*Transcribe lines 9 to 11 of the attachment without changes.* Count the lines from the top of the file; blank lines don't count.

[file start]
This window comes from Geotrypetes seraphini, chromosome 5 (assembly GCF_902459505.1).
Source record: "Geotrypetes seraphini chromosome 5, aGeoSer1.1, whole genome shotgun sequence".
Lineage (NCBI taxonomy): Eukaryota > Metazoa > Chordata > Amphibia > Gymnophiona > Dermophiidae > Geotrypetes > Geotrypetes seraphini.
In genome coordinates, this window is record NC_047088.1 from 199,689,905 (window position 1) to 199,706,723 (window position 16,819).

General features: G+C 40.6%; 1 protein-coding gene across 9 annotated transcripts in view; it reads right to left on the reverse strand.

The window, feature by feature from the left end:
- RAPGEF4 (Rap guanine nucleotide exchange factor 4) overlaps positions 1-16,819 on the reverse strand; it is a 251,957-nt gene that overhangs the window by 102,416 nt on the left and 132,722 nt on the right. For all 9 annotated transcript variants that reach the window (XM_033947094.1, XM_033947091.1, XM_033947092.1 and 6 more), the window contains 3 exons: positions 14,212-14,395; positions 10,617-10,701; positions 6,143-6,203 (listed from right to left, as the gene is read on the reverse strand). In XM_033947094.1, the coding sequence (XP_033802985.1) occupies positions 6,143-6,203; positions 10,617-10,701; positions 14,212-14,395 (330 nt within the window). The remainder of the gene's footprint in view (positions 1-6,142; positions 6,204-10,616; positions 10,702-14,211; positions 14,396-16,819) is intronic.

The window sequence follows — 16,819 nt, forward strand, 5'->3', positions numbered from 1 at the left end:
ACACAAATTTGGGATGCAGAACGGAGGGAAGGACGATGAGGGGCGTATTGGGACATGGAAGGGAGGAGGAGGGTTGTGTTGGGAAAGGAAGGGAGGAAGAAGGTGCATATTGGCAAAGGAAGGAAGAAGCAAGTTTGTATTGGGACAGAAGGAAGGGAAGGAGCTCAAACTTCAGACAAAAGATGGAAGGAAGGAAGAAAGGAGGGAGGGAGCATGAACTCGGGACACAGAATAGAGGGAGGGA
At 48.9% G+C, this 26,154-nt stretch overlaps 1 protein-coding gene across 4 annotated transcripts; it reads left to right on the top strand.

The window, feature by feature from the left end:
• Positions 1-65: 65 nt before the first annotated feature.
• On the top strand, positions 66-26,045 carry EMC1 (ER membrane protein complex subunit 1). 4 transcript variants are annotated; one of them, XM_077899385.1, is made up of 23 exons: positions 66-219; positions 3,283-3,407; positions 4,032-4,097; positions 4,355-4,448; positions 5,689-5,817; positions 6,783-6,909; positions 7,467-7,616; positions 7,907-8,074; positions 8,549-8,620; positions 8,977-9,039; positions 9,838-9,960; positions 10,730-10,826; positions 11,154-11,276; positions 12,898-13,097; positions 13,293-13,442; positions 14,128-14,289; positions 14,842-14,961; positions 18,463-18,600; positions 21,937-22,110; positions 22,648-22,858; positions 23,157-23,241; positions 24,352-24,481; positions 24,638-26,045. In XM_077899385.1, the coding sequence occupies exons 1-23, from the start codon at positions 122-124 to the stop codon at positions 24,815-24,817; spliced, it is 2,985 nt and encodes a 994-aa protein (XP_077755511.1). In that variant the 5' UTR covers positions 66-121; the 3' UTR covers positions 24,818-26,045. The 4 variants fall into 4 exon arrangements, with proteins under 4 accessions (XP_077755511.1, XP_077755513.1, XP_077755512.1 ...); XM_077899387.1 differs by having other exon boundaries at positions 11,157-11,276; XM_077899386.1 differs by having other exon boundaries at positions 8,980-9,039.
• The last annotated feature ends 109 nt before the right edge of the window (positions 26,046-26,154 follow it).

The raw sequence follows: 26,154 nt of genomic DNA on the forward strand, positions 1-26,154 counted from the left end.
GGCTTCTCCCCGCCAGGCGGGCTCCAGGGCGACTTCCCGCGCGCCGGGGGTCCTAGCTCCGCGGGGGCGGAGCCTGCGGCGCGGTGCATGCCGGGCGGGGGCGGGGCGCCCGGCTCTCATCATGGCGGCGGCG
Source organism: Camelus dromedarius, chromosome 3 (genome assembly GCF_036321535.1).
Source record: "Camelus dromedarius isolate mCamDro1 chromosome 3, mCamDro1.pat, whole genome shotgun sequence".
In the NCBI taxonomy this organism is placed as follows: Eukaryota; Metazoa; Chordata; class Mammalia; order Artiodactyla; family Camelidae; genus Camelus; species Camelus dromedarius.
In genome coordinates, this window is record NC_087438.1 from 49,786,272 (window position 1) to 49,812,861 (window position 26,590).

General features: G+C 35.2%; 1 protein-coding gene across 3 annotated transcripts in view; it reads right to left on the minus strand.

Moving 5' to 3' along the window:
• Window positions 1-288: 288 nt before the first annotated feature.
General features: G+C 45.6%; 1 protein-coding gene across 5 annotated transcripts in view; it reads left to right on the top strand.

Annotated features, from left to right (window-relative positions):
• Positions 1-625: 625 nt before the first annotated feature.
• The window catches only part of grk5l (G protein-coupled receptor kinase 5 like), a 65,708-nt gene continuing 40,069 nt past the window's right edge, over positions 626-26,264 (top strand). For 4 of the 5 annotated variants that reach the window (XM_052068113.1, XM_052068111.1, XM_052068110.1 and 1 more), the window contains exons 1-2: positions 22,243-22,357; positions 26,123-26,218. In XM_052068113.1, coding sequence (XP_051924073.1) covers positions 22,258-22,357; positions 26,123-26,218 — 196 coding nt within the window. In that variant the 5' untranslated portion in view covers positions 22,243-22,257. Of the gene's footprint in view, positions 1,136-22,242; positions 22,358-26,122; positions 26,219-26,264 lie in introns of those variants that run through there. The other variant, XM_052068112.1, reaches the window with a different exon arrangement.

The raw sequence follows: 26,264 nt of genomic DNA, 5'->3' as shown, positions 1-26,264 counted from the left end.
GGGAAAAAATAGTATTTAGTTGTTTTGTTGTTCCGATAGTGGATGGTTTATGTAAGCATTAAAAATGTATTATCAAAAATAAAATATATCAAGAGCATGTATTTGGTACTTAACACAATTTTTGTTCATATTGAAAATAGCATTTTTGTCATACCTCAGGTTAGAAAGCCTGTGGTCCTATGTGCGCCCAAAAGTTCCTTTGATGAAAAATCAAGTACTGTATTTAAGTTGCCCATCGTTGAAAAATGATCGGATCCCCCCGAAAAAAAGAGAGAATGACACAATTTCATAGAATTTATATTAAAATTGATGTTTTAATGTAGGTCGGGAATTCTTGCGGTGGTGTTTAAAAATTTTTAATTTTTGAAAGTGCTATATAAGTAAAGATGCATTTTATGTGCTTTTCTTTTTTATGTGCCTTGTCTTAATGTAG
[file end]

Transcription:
ACACAAATTTGGGATGCAGAACGGAGGGAAGGACGATGAGGGGCGTATTGGGACATGGAAGGGAGGAGGAGGGTTGTGTTGGGAAAGGAAGGGAGGAAGAAGGTGCATATTGGCAAAGGAAGGAAGAAGCAAGTTTGTATTGGGACAGAAGGAAGGGAAGGAGCTCAAACTTCAGACAAAAGATGGAAGGAAGGAAGAAAGGAGGGAGGGAGCATGAACTCGGGACACAGAATAGAGGGAGGGA
At 48.9% G+C, this 26,154-nt stretch overlaps 1 protein-coding gene across 4 annotated transcripts; it reads left to right on the top strand.

The window, feature by feature from the left end: